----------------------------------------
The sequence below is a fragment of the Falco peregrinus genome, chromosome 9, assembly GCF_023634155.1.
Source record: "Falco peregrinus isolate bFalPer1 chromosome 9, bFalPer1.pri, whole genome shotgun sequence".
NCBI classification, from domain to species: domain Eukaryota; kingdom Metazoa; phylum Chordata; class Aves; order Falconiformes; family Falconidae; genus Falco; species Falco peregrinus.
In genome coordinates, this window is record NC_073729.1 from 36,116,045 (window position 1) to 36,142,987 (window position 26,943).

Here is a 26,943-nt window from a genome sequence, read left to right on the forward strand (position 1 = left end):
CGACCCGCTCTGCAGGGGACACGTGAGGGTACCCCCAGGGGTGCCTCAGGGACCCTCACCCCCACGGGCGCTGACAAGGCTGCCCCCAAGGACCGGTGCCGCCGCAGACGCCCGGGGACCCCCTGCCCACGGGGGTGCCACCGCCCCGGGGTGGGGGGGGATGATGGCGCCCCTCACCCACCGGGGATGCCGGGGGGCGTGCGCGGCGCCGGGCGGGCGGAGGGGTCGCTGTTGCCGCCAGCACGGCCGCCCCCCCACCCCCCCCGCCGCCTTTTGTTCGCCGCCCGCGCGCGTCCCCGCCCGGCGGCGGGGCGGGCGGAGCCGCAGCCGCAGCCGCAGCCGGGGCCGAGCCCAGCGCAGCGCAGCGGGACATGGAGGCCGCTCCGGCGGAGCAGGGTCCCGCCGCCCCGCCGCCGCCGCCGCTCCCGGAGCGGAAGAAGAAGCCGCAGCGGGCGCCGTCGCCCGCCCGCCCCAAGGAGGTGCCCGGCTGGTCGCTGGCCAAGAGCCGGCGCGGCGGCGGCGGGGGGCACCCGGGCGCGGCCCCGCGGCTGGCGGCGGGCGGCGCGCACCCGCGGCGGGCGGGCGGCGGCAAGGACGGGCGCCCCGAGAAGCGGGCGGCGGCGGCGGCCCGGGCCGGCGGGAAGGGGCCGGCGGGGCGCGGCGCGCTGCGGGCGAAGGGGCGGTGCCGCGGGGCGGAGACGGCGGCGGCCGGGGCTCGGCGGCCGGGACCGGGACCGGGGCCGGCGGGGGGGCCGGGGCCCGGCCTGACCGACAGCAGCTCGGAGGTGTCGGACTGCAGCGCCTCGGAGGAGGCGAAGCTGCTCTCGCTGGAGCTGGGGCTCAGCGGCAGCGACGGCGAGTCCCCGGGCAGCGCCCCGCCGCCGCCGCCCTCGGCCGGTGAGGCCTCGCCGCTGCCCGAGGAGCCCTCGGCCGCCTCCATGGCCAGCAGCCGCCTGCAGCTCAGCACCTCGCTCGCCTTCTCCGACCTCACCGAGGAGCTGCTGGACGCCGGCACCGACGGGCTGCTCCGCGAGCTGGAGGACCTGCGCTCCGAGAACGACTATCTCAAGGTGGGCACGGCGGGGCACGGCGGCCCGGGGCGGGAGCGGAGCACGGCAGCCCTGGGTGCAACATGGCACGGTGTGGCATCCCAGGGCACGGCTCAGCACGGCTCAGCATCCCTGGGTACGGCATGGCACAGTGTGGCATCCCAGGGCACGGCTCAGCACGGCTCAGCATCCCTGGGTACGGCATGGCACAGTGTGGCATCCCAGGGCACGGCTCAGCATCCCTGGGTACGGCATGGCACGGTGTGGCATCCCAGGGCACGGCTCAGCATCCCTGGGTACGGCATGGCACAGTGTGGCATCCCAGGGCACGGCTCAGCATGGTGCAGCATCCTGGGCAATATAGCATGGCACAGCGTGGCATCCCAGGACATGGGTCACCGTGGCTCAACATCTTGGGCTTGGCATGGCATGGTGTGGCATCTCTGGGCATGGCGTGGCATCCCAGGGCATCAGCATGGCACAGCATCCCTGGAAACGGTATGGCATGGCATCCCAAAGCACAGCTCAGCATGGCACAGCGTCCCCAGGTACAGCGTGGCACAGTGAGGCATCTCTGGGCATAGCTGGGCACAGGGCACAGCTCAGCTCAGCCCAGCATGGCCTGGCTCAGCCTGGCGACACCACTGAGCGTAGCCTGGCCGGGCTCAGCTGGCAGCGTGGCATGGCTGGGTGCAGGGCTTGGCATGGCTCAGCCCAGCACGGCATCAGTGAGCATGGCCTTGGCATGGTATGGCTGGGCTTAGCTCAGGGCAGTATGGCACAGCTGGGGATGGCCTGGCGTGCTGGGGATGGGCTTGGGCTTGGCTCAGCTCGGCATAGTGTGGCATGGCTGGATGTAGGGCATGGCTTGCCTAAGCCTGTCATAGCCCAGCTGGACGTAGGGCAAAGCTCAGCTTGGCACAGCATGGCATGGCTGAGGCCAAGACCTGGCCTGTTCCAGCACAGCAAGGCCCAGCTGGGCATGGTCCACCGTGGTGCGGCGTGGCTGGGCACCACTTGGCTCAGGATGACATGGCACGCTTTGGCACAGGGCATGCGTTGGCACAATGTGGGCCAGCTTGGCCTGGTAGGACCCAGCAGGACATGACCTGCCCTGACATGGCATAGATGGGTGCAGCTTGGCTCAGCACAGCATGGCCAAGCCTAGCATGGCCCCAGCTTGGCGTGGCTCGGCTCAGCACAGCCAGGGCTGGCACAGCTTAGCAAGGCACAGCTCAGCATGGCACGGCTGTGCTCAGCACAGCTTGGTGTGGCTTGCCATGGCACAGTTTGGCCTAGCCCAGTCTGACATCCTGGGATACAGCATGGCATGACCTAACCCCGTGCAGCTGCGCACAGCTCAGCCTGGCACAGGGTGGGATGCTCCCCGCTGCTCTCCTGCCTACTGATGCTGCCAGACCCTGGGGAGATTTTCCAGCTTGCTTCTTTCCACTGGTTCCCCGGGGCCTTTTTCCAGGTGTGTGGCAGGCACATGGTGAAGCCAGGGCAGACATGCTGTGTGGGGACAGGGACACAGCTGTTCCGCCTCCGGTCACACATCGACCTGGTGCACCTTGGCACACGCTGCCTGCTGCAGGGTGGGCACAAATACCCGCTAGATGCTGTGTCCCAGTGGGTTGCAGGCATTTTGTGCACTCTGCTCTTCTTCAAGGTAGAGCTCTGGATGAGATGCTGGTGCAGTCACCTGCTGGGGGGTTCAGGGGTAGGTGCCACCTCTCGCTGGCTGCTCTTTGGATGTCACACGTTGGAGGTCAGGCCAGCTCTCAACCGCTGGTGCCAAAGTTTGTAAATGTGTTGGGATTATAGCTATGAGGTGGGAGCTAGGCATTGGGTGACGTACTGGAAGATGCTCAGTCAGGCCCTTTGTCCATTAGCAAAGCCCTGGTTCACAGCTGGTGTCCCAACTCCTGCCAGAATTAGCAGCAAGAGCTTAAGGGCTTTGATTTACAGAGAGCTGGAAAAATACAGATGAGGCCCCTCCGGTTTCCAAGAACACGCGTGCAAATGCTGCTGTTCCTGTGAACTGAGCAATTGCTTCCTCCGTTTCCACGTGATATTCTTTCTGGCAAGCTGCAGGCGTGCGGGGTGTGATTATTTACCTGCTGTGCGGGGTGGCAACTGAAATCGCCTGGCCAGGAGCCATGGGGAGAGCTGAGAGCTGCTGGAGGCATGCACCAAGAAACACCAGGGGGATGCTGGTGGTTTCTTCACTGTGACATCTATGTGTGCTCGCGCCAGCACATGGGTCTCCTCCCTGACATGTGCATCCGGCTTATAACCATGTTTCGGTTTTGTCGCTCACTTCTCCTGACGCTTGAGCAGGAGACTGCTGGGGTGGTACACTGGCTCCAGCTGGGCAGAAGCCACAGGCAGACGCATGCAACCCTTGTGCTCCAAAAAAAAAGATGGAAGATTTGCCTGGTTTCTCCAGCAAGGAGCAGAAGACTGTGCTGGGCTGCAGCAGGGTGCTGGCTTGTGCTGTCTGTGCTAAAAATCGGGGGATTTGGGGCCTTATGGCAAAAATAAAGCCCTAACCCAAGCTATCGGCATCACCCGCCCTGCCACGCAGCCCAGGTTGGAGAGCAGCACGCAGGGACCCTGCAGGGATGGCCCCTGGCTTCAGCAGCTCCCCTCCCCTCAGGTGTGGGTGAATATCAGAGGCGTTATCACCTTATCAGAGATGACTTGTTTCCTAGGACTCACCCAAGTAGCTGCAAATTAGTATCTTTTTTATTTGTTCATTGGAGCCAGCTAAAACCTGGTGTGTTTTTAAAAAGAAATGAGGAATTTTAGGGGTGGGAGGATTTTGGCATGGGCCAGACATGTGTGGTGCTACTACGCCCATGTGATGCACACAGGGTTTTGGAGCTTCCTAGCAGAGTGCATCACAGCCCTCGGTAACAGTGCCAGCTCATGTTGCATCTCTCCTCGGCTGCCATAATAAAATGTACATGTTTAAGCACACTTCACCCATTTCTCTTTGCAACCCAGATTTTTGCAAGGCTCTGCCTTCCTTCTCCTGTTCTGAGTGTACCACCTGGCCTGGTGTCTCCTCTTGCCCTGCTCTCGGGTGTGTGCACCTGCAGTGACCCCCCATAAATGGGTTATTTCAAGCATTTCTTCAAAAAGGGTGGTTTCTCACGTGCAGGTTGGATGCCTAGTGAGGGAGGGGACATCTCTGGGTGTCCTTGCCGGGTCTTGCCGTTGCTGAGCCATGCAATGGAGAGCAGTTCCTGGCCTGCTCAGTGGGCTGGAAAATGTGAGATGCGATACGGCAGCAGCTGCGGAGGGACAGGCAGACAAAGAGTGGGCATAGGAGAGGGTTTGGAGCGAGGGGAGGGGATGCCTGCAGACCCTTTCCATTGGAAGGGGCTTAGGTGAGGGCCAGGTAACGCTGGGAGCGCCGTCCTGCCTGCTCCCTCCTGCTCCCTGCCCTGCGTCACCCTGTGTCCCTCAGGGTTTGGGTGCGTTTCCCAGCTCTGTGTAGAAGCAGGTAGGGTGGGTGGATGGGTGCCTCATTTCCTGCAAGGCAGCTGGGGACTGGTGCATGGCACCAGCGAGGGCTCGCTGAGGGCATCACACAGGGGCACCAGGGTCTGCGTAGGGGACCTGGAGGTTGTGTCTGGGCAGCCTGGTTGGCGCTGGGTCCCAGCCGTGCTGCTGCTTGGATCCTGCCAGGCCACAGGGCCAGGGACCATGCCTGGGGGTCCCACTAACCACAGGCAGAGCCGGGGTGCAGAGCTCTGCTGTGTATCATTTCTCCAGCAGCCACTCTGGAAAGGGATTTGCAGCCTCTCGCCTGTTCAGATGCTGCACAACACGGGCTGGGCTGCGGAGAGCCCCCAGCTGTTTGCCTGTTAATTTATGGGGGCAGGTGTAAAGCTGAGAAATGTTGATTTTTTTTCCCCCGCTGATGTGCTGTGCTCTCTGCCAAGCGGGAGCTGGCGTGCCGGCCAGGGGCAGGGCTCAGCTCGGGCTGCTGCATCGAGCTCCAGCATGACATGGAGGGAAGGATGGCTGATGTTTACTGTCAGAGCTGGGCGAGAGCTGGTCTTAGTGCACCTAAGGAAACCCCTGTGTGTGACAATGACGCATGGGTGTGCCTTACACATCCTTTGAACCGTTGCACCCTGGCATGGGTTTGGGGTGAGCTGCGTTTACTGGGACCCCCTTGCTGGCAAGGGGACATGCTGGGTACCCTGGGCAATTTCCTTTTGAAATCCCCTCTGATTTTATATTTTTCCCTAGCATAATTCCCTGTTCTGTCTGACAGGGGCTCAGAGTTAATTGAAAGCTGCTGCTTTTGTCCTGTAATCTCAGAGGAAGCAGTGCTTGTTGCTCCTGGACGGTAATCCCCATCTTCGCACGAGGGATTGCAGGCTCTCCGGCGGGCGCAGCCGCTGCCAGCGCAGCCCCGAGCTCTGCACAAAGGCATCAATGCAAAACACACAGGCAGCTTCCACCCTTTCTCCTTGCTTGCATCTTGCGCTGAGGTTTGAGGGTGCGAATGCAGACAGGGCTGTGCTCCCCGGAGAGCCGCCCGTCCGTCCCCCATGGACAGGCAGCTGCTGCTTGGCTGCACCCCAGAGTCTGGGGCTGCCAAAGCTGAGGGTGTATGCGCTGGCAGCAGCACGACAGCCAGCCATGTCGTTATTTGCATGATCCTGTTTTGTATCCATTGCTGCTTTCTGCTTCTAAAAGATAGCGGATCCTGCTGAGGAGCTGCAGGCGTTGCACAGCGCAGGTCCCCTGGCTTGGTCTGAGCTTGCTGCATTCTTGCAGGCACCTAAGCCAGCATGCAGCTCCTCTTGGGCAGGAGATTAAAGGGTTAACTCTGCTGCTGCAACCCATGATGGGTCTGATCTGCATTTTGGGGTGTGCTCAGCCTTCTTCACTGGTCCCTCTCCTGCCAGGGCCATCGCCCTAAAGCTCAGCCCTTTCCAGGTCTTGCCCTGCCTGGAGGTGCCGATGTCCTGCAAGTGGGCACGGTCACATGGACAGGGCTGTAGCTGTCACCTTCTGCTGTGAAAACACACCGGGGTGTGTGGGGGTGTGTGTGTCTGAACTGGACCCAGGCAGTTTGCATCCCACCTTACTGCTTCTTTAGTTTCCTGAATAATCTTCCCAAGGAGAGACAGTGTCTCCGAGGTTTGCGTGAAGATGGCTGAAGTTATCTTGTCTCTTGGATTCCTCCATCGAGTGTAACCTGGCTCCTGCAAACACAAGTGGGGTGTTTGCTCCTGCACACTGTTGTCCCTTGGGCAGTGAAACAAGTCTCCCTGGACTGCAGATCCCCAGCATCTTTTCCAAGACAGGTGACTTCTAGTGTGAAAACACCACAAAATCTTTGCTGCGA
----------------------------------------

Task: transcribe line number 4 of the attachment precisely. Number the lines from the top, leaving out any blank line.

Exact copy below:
In genome coordinates, this window is record NC_073729.1 from 36,116,045 (window position 1) to 36,142,987 (window position 26,943).